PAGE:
Adam Bennett

Adam is a political reporter for the New Zealand Herald.

Labour locked out from top table

Although Opposition leader claims a warm reception, his colleague Shane Jones is not amused by 'snub'

John Key about to leave Te Tii yesterday. Photo / Dean Purcell
John Key about to leave Te Tii yesterday. Photo / Dean Purcell

While claiming a warm reception at Te Tii Marae yesterday, Labour was snubbed by those at Maoridom's top table who were meeting the Government nearby.

In a day relatively free of the drama that has marked previous pre-Waitangi Day events, David Cunliffe said he and his colleagues were given a "heart-warming" welcome during his first visit to the marae as Labour leader.

Down the road, Prime Minister John Key and senior ministers met the the Iwi Chairs Forum at their annual Waitangi conference.

Outside Te Tii Marae, Mr Cunliffe said: "Strangely enough we haven't yet had an invitation.

"That's a very interesting state of affairs because most leadership groups at least try to pay lip service to bipartisanship in an election year."

His Maori affairs spokesman, Shane Jones, was more forthright, likening it to a whakapohane or "bare-arsed snub".

"It's unfortunate that their treatment of the next Government is in this vein. They will find that snubs are often found on a two-way street."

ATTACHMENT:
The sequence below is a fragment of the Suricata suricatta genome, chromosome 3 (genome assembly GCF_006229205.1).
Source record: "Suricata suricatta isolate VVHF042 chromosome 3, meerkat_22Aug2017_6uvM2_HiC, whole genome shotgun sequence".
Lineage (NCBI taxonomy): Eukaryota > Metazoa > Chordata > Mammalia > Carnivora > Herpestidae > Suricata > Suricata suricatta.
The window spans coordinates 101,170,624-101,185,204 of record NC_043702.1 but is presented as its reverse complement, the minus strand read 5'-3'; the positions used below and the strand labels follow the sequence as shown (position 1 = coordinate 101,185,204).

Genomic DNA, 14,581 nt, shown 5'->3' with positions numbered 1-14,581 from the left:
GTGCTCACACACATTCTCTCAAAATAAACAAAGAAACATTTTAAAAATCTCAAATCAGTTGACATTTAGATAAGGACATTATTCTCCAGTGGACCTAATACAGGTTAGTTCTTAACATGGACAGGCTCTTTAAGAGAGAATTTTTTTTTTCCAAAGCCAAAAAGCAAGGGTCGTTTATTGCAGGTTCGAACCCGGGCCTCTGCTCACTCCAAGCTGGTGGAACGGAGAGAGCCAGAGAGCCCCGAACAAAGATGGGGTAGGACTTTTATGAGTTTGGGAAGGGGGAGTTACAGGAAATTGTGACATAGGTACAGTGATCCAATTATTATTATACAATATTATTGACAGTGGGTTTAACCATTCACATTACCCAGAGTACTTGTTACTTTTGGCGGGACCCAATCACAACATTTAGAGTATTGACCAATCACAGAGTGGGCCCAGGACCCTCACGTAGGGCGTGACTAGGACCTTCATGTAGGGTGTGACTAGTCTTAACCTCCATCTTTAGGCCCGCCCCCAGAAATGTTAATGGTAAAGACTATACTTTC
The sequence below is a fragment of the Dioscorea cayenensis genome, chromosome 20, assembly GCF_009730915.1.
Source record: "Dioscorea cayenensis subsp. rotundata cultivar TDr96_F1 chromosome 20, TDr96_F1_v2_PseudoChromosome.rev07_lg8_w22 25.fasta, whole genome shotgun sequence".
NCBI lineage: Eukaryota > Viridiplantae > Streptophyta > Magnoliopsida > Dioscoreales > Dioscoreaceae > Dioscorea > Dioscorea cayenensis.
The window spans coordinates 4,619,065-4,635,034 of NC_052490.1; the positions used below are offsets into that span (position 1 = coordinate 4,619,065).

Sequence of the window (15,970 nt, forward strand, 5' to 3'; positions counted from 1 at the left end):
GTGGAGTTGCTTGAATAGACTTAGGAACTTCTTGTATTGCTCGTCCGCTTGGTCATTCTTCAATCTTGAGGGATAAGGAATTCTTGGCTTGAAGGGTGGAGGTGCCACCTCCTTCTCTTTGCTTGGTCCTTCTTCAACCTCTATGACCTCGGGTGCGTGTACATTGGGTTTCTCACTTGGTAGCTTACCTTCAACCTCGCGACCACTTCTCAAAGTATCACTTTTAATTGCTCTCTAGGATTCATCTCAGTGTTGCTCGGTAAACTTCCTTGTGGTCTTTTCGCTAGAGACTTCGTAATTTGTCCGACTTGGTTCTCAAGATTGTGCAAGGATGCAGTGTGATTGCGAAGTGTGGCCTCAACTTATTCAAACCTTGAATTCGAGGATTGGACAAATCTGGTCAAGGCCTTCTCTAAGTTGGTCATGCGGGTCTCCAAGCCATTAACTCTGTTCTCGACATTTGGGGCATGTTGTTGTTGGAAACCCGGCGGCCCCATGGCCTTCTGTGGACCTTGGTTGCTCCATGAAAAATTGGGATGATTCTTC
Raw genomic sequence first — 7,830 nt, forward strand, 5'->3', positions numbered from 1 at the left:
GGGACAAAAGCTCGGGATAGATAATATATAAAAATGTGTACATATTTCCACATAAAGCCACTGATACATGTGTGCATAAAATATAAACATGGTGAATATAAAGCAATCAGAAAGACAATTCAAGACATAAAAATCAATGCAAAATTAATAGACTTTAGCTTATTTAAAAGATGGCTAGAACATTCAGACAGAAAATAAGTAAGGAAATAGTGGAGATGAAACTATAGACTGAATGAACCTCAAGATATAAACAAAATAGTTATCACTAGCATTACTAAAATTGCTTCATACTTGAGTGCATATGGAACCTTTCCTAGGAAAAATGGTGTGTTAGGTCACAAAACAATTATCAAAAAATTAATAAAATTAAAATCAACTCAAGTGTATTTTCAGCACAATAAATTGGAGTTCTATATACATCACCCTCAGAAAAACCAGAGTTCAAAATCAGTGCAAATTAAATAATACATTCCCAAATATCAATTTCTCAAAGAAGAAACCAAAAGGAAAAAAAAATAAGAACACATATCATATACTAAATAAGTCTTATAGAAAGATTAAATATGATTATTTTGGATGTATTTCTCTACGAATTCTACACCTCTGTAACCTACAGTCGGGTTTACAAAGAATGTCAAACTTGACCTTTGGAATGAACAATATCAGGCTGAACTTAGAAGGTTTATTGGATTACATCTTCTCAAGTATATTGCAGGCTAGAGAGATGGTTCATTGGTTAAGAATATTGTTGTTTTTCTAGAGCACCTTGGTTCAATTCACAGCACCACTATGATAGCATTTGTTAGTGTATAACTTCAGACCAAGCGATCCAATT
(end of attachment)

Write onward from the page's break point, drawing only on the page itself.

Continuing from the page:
The chairman of Te Runanga a Iwi o Ngapuhi, Sonny Tau, who is also chairing the Iwi Leaders Forum this week, said it was the forum's policy to talk only to the Government at the Waitangi meeting.

"The issues we raise can only be addressed by the Government of the day. If we invited Labour we'd have to invite every political party across the spectrum and we don't have time to do that."

Mr Key said his message to the iwi leaders was that "if you look at the progress and achievements of this Government in the last five-and-a-bit years we can point to a very strong track record" on Maori issues.

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Mr Key will speak to the iwi leaders again today, when he will underline his government's record on completing Treaty settlements, a message of significance to hosts Ngapuhi, who are close to reaching a deal.

"We've been on a rapid train of progress. It's working well."

Yesterday's events at Te Tii saw the Greens' Metiria Turei become the first female political leader to speak at the marae.

"It was an incredible honour and a little scary," she said afterwards.

"I think I was given this honour because the Green Party has had such a consistent commitment to Maori issues," Mrs Turei said.

The Green Party's core messages around "our kids, our lands and our oceans and how we can protect and sustain them are important issues for Maori".

- NZ Herald